Schultz said the store plans to remain open during its normal business hours throughout the construction. She said the interior layout and selection of products will not change, nor will the look of the inside of the store.
“Most of the work is not going to be happening in our store,” she said. Continue reading
“The Seattle area is the ninth fastest-growing metro in the nation, gaining about 1,100 residents per week,” the Puget Sound Business Journal reported Thursday. For those wondering, no, they aren’t all moving to Capitol Hill.
About 32,989 people live in the neighborhood, according to 2016 estimates from the U.S. Census Bureau. But if you feel like the rate of growth around you has been increasing, you are right. King County, it turns out, gained the fourth highest total of new residents from 2015 to 2016 with an increase of 35,714 neighbors in the county.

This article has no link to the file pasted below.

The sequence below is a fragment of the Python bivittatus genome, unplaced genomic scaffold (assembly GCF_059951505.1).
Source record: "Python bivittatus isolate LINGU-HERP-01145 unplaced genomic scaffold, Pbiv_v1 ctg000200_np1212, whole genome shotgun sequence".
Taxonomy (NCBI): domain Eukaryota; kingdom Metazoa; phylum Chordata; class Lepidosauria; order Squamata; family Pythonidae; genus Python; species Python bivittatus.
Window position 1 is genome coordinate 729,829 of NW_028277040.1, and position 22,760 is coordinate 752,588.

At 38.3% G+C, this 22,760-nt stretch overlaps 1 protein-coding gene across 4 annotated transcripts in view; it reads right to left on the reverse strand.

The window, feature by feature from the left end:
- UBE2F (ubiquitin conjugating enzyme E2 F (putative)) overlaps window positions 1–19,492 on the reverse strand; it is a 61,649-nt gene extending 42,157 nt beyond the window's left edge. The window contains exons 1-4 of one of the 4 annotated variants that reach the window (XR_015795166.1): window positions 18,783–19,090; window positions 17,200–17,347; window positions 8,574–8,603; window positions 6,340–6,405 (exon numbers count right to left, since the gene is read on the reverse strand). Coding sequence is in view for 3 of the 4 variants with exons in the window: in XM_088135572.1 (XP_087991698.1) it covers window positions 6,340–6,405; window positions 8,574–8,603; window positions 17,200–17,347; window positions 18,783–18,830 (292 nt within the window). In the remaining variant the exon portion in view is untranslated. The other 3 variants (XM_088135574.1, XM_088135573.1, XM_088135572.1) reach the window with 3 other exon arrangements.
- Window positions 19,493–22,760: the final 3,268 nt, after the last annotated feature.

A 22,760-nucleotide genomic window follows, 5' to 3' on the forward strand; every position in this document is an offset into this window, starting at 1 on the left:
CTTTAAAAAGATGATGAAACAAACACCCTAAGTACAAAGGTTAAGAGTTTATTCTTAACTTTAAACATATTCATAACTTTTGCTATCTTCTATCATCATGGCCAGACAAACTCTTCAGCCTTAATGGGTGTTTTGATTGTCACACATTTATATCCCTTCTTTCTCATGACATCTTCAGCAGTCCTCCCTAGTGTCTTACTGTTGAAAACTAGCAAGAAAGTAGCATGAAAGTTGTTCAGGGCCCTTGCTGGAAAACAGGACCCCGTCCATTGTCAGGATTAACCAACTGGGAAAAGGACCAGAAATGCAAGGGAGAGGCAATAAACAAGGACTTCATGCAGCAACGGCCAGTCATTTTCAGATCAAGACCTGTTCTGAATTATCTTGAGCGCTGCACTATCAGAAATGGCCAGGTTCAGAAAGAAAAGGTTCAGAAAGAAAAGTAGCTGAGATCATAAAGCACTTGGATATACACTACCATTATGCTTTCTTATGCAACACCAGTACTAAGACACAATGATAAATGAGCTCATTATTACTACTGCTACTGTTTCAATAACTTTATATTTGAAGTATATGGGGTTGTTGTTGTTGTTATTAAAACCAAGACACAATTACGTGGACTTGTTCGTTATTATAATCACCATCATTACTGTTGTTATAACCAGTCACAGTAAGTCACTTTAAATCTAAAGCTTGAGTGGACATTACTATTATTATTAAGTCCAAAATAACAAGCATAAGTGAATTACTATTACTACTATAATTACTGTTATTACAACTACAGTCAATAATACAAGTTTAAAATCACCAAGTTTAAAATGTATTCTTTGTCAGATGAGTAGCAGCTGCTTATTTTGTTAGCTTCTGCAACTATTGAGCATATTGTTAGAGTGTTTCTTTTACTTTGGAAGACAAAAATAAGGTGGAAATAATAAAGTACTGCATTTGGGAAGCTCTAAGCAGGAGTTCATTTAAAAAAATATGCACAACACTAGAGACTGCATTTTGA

How fast is Capitol Hill growing? First, the 32,989 datapoint for 2016 comes with some caveats. CHS used census tracts which most closely match the boundaries of Capitol Hill, which we generally consider to be from I-5 to 23rd Ave, and Roanoke to Madison. Since the census tracts don’t quite match up with our definition (bigger in some places, smaller in others, (get with it census)), the numbers are going to be a bit off. For those keeping score at home, we used census tracts 64, 65, 74, 75, 76, 83 and 84. Continue reading
The city asked for ideas, and the people have responded.
The first phase of the Your Voice, Your Choice program wrapped up in February, and brought in 894 ideas about how to spend $2 million across the city on smaller infrastructure projects – those with a budget of $90,000 or less. About 11% of the ideas came out of City Council District 3, centered on Capitol Hill and the Central District. Tuesday night, the penultimate effort to winnow that list down to a manageable eight projects gathered in the Central District at the Douglas Truth Library. Here are some of the District 3 safe streets and open space ideas they were wrangling.
The largest single category on Capitol Hill and the Central District seemed to do with either making it easier for people to cross streets, or forcing cars to slow down. Continue reading